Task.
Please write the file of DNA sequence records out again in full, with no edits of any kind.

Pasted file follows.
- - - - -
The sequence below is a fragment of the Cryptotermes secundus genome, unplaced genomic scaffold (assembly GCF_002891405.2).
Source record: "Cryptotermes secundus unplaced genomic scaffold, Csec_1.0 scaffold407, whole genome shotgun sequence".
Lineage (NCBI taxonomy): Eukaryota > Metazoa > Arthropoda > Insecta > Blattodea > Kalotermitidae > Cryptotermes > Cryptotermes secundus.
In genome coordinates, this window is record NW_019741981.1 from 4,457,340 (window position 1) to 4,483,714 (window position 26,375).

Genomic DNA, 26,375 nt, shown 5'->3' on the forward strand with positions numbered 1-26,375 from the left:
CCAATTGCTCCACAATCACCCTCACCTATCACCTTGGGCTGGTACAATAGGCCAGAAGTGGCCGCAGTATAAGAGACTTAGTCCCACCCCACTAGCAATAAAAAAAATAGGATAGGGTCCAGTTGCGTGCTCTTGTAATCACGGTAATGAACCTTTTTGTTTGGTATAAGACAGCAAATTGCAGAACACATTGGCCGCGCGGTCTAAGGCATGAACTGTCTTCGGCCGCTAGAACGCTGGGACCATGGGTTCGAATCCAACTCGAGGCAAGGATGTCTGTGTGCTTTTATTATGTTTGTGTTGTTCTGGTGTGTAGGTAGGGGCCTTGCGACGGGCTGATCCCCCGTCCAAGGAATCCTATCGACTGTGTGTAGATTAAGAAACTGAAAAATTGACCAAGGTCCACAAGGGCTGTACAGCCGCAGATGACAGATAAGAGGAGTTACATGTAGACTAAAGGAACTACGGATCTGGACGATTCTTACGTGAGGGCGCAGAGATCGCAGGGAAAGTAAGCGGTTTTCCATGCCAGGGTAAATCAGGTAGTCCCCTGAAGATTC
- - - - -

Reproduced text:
The sequence below is a fragment of the Cryptotermes secundus genome, unplaced genomic scaffold (assembly GCF_002891405.2).
Source record: "Cryptotermes secundus unplaced genomic scaffold, Csec_1.0 scaffold407, whole genome shotgun sequence".
Lineage (NCBI taxonomy): Eukaryota > Metazoa > Arthropoda > Insecta > Blattodea > Kalotermitidae > Cryptotermes > Cryptotermes secundus.
In genome coordinates, this window is record NW_019741981.1 from 4,457,340 (window position 1) to 4,483,714 (window position 26,375).

Genomic DNA, 26,375 nt, shown 5'->3' on the forward strand with positions numbered 1-26,375 from the left:
CCAATTGCTCCACAATCACCCTCACCTATCACCTTGGGCTGGTACAATAGGCCAGAAGTGGCCGCAGTATAAGAGACTTAGTCCCACCCCACTAGCAATAAAAAAAATAGGATAGGGTCCAGTTGCGTGCTCTTGTAATCACGGTAATGAACCTTTTTGTTTGGTATAAGACAGCAAATTGCAGAACACATTGGCCGCGCGGTCTAAGGCATGAACTGTCTTCGGCCGCTAGAACGCTGGGACCATGGGTTCGAATCCAACTCGAGGCAAGGATGTCTGTGTGCTTTTATTATGTTTGTGTTGTTCTGGTGTGTAGGTAGGGGCCTTGCGACGGGCTGATCCCCCGTCCAAGGAATCCTATCGACTGTGTGTAGATTAAGAAACTGAAAAATTGACCAAGGTCCACAAGGGCTGTACAGCCGCAGATGACAGATAAGAGGAGTTACATGTAGACTAAAGGAACTACGGATCTGGACGATTCTTACGTGAGGGCGCAGAGATCGCAGGGAAAGTAAGCGGTTTTCCATGCCAGGGTAAATCAGGTAGTCCCCTGAAGATTC